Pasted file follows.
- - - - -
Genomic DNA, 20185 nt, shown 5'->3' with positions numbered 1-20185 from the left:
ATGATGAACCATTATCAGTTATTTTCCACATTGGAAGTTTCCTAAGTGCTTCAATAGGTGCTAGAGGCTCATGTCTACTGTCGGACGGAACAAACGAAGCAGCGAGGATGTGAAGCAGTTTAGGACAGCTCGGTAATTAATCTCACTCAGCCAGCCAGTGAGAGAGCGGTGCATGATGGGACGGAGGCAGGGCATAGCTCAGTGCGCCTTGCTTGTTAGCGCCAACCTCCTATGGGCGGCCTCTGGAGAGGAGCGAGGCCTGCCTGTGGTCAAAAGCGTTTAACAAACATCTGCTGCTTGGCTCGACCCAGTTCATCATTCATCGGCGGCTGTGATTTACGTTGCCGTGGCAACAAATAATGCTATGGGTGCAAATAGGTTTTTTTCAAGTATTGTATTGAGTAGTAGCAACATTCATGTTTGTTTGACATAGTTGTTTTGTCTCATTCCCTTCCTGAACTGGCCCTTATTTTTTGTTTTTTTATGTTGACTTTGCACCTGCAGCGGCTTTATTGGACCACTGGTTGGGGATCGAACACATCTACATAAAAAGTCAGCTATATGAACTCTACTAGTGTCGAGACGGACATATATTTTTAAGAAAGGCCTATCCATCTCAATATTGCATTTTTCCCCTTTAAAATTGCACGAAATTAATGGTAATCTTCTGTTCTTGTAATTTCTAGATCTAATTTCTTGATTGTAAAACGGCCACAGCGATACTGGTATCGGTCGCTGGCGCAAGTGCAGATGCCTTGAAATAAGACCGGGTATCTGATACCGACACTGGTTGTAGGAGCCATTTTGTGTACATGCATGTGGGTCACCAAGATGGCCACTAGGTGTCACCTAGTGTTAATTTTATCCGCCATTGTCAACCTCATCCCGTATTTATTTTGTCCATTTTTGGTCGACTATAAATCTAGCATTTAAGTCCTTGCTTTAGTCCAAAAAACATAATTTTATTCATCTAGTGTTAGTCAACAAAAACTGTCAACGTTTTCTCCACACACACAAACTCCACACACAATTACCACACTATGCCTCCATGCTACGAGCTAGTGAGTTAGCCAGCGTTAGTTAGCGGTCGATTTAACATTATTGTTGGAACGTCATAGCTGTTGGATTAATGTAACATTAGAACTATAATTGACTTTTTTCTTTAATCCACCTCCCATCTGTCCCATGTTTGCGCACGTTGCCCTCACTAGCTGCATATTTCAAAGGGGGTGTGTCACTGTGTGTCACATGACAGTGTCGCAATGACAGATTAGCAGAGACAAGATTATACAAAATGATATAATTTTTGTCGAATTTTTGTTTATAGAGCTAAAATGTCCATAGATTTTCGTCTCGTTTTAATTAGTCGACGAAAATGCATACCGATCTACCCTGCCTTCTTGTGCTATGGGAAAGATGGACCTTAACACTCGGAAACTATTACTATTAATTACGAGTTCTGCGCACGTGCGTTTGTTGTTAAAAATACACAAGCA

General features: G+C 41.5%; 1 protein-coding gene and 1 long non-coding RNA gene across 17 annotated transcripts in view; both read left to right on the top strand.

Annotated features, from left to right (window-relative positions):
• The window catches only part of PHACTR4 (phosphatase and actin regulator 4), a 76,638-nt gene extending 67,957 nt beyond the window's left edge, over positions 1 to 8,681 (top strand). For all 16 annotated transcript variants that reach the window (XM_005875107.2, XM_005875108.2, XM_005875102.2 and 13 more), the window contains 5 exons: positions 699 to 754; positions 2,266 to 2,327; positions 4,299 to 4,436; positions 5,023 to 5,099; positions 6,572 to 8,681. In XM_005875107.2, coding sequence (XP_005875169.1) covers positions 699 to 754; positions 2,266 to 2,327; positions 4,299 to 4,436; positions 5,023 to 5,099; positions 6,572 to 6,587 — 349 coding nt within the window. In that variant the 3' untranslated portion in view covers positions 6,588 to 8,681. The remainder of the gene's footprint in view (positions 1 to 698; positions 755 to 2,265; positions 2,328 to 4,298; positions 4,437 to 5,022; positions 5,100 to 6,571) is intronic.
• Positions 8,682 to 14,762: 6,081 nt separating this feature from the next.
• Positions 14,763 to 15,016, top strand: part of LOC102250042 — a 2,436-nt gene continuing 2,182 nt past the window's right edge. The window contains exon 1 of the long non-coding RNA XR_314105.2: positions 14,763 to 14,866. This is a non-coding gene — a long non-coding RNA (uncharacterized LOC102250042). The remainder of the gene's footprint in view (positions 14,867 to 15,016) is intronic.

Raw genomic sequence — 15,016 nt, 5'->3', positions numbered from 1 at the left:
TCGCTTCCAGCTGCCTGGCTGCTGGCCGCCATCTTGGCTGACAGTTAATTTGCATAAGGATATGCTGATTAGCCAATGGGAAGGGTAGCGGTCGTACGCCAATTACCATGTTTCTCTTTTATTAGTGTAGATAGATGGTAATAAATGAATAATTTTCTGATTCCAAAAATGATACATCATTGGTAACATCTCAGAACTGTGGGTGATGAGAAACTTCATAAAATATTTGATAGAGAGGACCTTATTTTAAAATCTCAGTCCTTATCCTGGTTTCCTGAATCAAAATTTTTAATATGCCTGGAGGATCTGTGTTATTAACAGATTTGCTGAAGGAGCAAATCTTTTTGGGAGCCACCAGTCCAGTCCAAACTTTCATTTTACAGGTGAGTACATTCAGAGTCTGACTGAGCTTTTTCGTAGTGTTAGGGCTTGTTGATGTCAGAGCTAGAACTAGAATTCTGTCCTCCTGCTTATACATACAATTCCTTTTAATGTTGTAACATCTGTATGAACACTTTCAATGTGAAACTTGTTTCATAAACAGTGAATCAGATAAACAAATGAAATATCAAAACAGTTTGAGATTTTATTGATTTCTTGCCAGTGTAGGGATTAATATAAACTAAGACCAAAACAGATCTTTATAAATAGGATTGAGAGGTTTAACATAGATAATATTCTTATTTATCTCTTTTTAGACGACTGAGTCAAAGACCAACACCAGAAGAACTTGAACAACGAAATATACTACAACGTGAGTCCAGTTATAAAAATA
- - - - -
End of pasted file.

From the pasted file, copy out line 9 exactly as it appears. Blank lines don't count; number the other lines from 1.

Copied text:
TCGCTTCCAGCTGCCTGGCTGCTGGCCGCCATCTTGGCTGACAGTTAATTTGCATAAGGATATGCTGATTAGCCAATGGGAAGGGTAGCGGTCGTACGCCAATTACCATGTTTCTCTTTTATTAGTGTAGATAGATGGTAATAAATGAATAATTTTCTGATTCCAAAAATGATACATCATTGGTAACATCTCAGAACTGTGGGTGATGAGAAACTTCATAAAATATTTGATAGAGAGGACCTTATTTTAAAATCTCAGTCCTTATCCTGGTTTCCTGAATCAAAATTTTTAATATGCCTGGAGGATCTGTGTTATTAACAGATTTGCTGAAGGAGCAAATCTTTTTGGGAGCCACCAGTCCAGTCCAAACTTTCATTTTACAGGTGAGTACATTCAGAGTCTGACTGAGCTTTTTCGTAGTGTTAGGGCTTGTTGATGTCAGAGCTAGAACTAGAATTCTGTCCTCCTGCTTATACATACAATTCCTTTTAATGTTGTAACATCTGTATGAACACTTTCAATGTGAAACTTGTTTCATAAACAGTGAATCAGATAAACAAATGAAATATCAAAACAGTTTGAGATTTTATTGATTTCTTGCCAGTGTAGGGATTAATATAAACTAAGACCAAAACAGATCTTTATAAATAGGATTGAGAGGTTTAACATAGATAATATTCTTATTTATCTCTTTTTAGACGACTGAGTCAAAGACCAACACCAGAAGAACTTGAACAACGAAATATACTACAACGTGAGTCCAGTTATAAAAATA